The present invention combines wavelength-stabilized laser diodes, automatic optical power control, and rapid switching among the pump laser diodes to achieve simultaneously high optical output power, high efficiency (and long battery lifetime), and wide operating temperature range. In one embodiment, these are provided in a lightweight, portable, highly integrated, ruggedized, battery-powered package that includes an optical telescope to control the divergence in real-time according to a distance measured by a range finder, and an integral elevation and azimuth adjustment. The highly efficient device functions on battery power. In one embodiment, the battery life of the device in operation can exceed 2 hours at room temperature and 1 hour at the temperature extremes.
Solid-state lasers generally require an optical pump source that can match the atomic absorption transition defined by the rare earth dopant. The atomic emission transition is independent of pump wavelength and of temperature, making this laser architecture ideal in that it produces a stable laser output wavelength. However, all crystals require that the exciting pump source wavelength be thermally stable, sufficient to enable efficient absorption by the crystal. Variation in the pump laser wavelength leads to varying output power and efficiency and ultimately limits the operating temperature range and output power. The current invention provides a laser architecture that combines multiple internally-wavelength-stabilized pump laser diode sources, design-specific electronics, control loop, and carefully selected laser crystals that serve to provide an extremely wide temperature range of operation with high efficiency and output power. In one embodiment, the invention uses multiple high-efficiency diode lasers that are turned on only when they are in resonance with (absorbed by) the solid-state crystal. According to one embodiment, the invention can deliver over 500 mW of visible green laser light, for example at 532 nm, over an operating temperature range beyond −20° C. to +60° C. and requires no active cooling. In one aspect of the present invention a diode-pumped-solid-state laser is used to achieve the desired optical effect from a range of below 20 meters to beyond 1 km.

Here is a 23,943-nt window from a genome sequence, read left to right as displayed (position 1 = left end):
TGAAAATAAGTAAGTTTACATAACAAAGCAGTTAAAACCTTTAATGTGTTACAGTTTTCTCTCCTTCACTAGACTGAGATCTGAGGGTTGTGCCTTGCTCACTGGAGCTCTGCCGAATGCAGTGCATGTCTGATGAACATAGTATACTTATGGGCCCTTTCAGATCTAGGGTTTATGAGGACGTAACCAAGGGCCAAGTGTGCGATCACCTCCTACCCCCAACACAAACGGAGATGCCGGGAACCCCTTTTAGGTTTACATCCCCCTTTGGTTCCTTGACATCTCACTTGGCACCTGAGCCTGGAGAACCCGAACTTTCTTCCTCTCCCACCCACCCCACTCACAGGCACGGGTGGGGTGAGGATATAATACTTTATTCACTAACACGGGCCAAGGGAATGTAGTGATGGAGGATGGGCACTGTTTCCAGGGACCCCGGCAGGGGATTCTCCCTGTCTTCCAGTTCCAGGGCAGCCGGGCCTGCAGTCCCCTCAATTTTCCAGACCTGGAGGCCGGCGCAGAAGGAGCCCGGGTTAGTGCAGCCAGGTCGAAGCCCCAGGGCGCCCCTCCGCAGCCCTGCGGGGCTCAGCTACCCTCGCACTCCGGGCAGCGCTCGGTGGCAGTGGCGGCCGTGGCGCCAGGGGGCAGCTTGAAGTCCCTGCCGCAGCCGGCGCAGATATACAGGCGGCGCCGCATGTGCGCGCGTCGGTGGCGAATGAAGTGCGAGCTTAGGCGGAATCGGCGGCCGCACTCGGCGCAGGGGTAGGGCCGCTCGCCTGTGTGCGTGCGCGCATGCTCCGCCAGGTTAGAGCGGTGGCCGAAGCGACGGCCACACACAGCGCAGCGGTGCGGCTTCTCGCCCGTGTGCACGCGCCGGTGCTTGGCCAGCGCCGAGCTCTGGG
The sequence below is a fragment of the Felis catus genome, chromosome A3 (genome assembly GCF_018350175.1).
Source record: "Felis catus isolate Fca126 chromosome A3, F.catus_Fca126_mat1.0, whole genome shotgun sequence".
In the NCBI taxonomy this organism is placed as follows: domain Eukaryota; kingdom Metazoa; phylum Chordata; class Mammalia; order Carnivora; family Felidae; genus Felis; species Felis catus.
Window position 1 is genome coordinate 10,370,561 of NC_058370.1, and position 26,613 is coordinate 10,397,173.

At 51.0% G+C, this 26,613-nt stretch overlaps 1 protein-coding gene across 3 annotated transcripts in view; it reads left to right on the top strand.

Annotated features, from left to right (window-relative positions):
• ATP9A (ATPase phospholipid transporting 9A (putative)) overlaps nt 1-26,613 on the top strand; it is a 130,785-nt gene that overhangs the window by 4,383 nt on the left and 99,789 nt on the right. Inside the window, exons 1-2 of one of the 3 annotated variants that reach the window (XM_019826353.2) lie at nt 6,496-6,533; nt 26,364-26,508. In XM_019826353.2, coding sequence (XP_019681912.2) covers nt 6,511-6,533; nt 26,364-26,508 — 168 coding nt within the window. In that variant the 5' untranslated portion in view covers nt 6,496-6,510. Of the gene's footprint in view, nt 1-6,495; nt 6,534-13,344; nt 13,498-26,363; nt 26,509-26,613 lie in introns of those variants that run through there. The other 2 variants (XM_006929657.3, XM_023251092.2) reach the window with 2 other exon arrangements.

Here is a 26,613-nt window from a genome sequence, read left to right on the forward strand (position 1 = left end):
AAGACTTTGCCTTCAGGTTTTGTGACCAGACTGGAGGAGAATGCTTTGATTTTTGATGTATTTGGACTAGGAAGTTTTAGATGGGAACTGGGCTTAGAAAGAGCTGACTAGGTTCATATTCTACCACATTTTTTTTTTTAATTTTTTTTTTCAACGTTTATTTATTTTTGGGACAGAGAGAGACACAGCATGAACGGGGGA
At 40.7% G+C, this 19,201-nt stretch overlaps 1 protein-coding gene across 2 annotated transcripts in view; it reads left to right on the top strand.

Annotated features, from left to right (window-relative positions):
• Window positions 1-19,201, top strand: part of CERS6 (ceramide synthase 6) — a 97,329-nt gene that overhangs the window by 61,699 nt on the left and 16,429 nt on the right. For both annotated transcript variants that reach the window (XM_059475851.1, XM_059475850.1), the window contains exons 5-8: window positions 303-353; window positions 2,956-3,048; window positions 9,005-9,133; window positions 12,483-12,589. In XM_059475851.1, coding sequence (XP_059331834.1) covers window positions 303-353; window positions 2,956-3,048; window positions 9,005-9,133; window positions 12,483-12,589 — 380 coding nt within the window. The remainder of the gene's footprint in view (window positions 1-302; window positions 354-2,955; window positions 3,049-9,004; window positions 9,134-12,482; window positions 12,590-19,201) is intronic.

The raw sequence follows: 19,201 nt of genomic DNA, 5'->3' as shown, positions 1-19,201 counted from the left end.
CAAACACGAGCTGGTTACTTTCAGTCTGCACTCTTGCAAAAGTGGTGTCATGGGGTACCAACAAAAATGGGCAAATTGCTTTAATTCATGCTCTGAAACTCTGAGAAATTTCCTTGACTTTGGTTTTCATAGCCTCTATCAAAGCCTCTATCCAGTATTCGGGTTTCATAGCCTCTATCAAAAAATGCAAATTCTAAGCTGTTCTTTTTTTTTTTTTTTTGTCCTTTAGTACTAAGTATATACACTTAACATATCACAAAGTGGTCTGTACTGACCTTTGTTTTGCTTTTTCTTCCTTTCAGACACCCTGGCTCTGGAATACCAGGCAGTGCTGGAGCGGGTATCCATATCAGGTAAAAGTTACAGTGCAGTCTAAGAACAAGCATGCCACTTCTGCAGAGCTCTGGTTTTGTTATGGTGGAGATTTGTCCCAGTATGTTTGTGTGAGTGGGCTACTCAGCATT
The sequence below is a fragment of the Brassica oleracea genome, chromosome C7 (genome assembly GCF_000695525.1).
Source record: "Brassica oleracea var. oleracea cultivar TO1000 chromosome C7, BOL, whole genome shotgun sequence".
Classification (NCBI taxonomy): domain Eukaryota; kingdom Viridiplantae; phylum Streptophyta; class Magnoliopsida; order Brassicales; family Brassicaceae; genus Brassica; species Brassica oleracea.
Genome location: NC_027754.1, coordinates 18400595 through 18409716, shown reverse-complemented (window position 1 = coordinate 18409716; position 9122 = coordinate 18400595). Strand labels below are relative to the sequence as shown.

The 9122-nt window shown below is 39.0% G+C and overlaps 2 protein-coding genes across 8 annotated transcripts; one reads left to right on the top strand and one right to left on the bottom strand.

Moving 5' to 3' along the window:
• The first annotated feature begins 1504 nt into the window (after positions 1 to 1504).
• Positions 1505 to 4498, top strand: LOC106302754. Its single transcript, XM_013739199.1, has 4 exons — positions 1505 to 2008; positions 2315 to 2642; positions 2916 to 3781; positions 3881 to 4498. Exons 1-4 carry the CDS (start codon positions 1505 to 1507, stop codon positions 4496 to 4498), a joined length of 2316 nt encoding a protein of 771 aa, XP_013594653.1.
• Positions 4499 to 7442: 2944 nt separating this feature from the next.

According to one embodiment, by combining temperature monitoring and the ability to switch the diodes on and off as the temperature changes, the system efficiency is optimized and the battery life is extended. In one aspect, the device is integrated with a “make before break” FET switching scheme, and an optical automatic power control ensures that the laser's output power is constant as the diodes switch on and off. The use of a hysteretic switch architecture with a finite temperature window ensures the two diodes do not switch repeatedly as they warm themselves through normal operation or due to environmental temperature changes.
In another embodiment of the invention, the packaging is ergonomic, user-friendly and well-integrated with a weapon system to which it can be mounted. In one aspect, the invention integrates a battery-powered diode-pumped visible solid-state laser into a compact, lightweight housing that can also serve as a foregrip on a longarm weapon. The device is capable of surviving mechanical shock, vibration, and a wide range of environmental trauma as per MIL-STD-810-G requirements.